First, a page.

With every gain in one area, there's risk in another. This is the hook. Didn't mean to offend your Christian sensibilities.
I wouldn't do it if I were leasing without cash for a down payment and a few thousand for repairs and fuel ($8,000). I wouldn't do it if were running my own authority without the above plus a trailer down payment, an insurance down payment, money for authority, base plates & permits and doubling my repair and fuel capital ($17,000).
I've done it with no cash and a new truck that broke down for ten days the first trip. I lost everything. That means possessions and family before I finished failing.
As for the economy, if we get four more years of what we've had I'm not sure it can be fixed in the next twenty years. Are we in a recovery? Yes, I base that on construction starts in Nixa, MO and OKC, OK. Two places I have worked HVAC, Plumbing and Electrical. Still I think it will be another two years before the average American, like myself, feels this recovery.
If we keep our present leadership, I predict a depression not a set-back. If you could spend your way out of trouble we'd all be talking in the millionaire forums not the trucking forums.
I hope my post isn't too political - believe me I took out many things. I just don't know how to talk about the economy without stating facts. If it is I apologize, take it away.
Find the time to read these three threads at the very least:
EDIT: Make it four posts.Last edited: Jul 6, 2011
BigBadBill Thanks this.
i have always been an entrepreneur...correct spelling?... and i don't believe anybody has more control over my future than i do...after all, this is the land of opportunity, not the land of entitlement...right? i know that is what God intended when he gave us this country. i know there has to be a way to succeed or there wouldn't be so many truck drivers out there. there would be alot more bankruptcies and empty trucks sitting at dealerships...i wouldn't have to worry about finding a place to park after 4pm.BigJohn54 Thanks this.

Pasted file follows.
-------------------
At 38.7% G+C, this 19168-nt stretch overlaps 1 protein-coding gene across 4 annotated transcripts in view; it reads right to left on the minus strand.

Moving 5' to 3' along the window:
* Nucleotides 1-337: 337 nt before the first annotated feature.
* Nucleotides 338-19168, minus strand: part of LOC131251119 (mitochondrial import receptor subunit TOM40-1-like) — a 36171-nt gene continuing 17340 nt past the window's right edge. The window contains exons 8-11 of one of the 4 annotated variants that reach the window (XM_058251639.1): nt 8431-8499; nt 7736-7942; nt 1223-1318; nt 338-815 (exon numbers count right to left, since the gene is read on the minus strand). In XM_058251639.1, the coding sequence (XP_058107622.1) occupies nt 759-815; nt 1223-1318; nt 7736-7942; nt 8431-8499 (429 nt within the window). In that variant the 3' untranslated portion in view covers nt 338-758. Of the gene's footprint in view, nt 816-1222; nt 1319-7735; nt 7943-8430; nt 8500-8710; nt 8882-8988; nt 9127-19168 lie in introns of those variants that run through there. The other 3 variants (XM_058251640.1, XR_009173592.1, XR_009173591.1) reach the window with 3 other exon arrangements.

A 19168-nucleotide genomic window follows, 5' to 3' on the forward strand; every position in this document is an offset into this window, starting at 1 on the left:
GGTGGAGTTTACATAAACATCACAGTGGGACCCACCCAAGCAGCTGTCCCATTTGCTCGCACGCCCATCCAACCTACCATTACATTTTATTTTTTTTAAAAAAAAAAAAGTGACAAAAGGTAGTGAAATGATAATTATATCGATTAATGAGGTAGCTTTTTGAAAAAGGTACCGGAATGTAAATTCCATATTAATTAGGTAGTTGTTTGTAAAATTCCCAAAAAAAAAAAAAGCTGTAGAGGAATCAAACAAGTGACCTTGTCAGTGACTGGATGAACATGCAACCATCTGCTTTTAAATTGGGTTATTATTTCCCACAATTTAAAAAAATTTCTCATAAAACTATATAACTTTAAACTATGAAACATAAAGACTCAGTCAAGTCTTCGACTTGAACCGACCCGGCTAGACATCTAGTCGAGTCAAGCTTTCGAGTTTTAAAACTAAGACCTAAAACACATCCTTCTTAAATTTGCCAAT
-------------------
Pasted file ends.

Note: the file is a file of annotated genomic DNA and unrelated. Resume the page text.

my plan, or at least what i think it is...since i am still blind.... is to buy an older truck with an isx motor for fuel economy, maybe a 9400 with overhaul. i would plan on putting away 20% of gross for repairs, in an effort to play it safe. i would probably lease or rent a reefer trailer to get started, and just run load boards until i found the right broker with the right freight. i would try to be very selective of the freight i run, considering terrain, home time, etc...i understand there are alot of variables to be considered. one thing i am definitely not sure of is the other costs, such as fuel taxes by state, IRS stuff, etc... i have spent most of my working life trying to avoid giving my money to the government.
as much as i do enjoy driving a truck, this is absolutely not about lifestyle or glamour for me. it is about making money and feeding my family, and hopefully having enough left to retire or pursue other interests. as much as i like them, i don't need a hood truck or chicken lights, a fancy radio that puts everyone else in the red, or the fastest truck on the road. in fact, i would probably plan on doing this for about 5 years and then moving on. my ultimate dream is to buy a farm out in the middle of nowhere with a 200 yr old house and just live there until a tornado takes us away...lol.